Massachusetts attorney Nicole K. Levy reviews some of the complexities surrounding the “length of the marriage” when calculating alimony.
The biggest factor in determining the duration of alimony after a divorce is the length of the marriage. In many cases, this calculation is quite simple, as the court simply counts the number of months between the date of the marriage and the date that the divorce papers were served on either spouse. However, this is not always as clear cut as one would imagine, as exemplified recently in a previous blog concerning when a marriage begins.
As that blog illustrated, in some cases, determining the start of the marriage can be deceptively complex. Similarly, the end of the marriage can be murky, where you have parties filing multiple pleadings, and even more complicated when spouses have filed and dismissed prior complaints for divorce. A recent case from the Appeals Court adds some guidance to the opposite end, namely, at what point does the marriage terminate.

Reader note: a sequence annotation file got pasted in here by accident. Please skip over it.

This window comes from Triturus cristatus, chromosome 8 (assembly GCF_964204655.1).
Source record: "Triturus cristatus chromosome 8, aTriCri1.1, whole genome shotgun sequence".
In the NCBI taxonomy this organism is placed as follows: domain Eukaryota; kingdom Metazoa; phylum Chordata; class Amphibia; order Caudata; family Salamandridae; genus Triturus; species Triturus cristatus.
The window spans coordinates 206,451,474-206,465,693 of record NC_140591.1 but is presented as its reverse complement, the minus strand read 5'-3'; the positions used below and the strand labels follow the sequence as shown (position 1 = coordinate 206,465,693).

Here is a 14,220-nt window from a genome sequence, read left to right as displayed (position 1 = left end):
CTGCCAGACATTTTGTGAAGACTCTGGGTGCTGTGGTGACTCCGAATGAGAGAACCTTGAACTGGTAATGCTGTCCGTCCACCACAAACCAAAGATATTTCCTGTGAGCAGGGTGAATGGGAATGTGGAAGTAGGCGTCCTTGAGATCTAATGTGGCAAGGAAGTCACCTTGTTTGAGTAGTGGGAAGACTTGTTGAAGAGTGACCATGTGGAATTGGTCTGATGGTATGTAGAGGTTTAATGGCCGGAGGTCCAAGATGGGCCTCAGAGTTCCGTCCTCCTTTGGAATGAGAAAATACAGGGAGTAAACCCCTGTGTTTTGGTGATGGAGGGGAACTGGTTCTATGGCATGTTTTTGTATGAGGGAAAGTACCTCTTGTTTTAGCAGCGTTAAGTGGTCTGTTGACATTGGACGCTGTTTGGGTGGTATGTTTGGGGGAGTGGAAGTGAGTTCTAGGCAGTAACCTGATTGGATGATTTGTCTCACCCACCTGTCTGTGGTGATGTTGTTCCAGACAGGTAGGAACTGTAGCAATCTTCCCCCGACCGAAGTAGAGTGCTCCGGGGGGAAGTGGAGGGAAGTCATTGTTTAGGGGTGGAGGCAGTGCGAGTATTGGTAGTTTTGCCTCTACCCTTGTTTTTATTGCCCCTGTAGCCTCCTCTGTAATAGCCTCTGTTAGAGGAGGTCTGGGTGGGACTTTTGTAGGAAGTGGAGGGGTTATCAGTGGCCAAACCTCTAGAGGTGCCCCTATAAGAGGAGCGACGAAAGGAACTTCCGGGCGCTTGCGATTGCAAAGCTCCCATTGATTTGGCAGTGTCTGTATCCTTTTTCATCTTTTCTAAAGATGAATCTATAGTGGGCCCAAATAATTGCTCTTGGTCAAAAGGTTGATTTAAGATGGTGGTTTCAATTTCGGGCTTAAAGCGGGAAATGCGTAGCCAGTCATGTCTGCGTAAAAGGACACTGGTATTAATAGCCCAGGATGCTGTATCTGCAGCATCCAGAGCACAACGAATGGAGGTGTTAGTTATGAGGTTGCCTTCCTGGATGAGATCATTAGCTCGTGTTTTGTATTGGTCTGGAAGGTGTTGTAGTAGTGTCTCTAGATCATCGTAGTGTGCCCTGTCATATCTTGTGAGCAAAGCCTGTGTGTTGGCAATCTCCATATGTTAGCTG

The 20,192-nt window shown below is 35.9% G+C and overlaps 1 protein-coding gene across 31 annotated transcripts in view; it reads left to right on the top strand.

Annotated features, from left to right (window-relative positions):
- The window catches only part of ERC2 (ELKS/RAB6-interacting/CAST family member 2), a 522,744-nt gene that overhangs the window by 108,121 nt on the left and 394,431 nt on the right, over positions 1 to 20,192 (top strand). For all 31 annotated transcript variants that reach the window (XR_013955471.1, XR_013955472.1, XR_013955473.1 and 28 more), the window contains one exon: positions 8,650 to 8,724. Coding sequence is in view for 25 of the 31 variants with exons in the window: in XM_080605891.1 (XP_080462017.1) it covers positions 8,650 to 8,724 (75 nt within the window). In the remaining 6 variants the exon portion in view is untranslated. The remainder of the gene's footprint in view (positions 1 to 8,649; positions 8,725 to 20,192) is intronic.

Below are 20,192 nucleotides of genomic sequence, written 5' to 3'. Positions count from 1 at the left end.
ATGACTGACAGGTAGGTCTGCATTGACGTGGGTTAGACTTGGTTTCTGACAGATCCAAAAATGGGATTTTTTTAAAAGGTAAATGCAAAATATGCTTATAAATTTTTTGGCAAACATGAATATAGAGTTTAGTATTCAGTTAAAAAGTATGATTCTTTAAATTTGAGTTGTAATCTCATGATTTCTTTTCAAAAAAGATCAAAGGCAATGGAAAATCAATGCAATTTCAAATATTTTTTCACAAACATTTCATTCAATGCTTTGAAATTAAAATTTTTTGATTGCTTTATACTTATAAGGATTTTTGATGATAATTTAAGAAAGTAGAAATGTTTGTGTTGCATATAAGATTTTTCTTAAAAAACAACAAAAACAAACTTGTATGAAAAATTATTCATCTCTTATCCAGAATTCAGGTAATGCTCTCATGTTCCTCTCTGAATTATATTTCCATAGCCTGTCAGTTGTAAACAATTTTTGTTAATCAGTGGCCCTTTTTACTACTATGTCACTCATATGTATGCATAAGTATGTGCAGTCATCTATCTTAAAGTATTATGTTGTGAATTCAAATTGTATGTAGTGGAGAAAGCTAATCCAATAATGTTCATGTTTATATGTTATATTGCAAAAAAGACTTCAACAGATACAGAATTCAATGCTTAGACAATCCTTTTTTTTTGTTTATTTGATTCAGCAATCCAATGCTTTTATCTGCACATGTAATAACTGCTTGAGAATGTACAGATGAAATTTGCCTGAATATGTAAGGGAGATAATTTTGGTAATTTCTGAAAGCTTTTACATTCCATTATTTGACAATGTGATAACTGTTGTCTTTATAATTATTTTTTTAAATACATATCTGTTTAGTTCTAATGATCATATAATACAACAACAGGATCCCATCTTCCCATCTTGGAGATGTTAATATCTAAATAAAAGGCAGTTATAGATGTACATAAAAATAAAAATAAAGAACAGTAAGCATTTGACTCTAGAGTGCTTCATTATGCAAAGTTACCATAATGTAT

Balistreri v. Balistreri: When Does a Marriage End for Alimony Purposes?
A recent Appeals Court case, Balistreri v. Balistreri (2018), involved a husband and wife who were married on March 26, 1995. While the start date of their marriage was set, the date of its termination was muddied by multiple filings related to divorce and child support. In its factual summary, the Appeals Court described the procedural history as follows:
- Two complaints by the wife for child support and one for divorce between October 1996 and April 2000, none of which ended with a court judgment;
- A complaint for child support that was filed by the wife on January 11, 2005 that led to a court judgment, but not a judgment of divorce;
- A complaint for divorce filed by the wife that was filed on June 3, 2005, but was dismissed, apparently for inactivity;
- A contempt filing and a modification complaint filed by the wife on June 11, 2008, seeking a modification to the child support agreement from January of 2005, as well as a new request for alimony. A judgment on child support was entered on July 31, 2009, but the new alimony request led to a trial that ended with an alimony order against the husband; and,